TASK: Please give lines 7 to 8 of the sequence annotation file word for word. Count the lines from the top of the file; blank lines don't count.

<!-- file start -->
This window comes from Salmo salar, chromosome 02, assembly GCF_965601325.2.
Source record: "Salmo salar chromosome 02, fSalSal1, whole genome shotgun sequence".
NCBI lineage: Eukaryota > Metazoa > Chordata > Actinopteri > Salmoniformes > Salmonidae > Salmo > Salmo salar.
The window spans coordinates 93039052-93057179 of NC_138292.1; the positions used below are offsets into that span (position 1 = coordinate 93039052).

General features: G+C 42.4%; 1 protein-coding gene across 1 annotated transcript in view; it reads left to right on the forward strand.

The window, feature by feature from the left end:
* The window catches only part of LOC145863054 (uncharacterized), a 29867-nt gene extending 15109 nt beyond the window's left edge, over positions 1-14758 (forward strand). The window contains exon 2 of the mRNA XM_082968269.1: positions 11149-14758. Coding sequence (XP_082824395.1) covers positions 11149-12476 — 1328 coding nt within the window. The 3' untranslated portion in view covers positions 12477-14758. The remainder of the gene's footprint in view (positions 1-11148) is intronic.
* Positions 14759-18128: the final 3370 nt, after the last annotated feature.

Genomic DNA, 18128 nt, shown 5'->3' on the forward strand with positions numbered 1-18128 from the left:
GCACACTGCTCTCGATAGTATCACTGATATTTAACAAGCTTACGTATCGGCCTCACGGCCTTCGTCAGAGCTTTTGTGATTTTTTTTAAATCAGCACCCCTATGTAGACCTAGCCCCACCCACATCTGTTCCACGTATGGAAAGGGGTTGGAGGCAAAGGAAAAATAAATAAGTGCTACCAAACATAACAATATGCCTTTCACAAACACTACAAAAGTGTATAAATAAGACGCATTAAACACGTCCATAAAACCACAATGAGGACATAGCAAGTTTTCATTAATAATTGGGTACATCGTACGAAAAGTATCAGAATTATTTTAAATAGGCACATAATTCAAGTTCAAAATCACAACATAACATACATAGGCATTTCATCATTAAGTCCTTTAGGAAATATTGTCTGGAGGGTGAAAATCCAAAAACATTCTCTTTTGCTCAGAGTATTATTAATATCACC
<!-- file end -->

* The window catches only part of LOC145863054 (uncharacterized), a 29867-nt gene extending 15109 nt beyond the window's left edge, over positions 1-14758 (forward strand). The window contains exon 2 of the mRNA XM_082968269.1: positions 11149-14758. Coding sequence (XP_082824395.1) covers positions 11149-12476 — 1328 coding nt within the window. The 3' untranslated portion in view covers positions 12477-14758. The remainder of the gene's footprint in view (positions 1-11148) is intronic.
* Positions 14759-18128: the final 3370 nt, after the last annotated feature.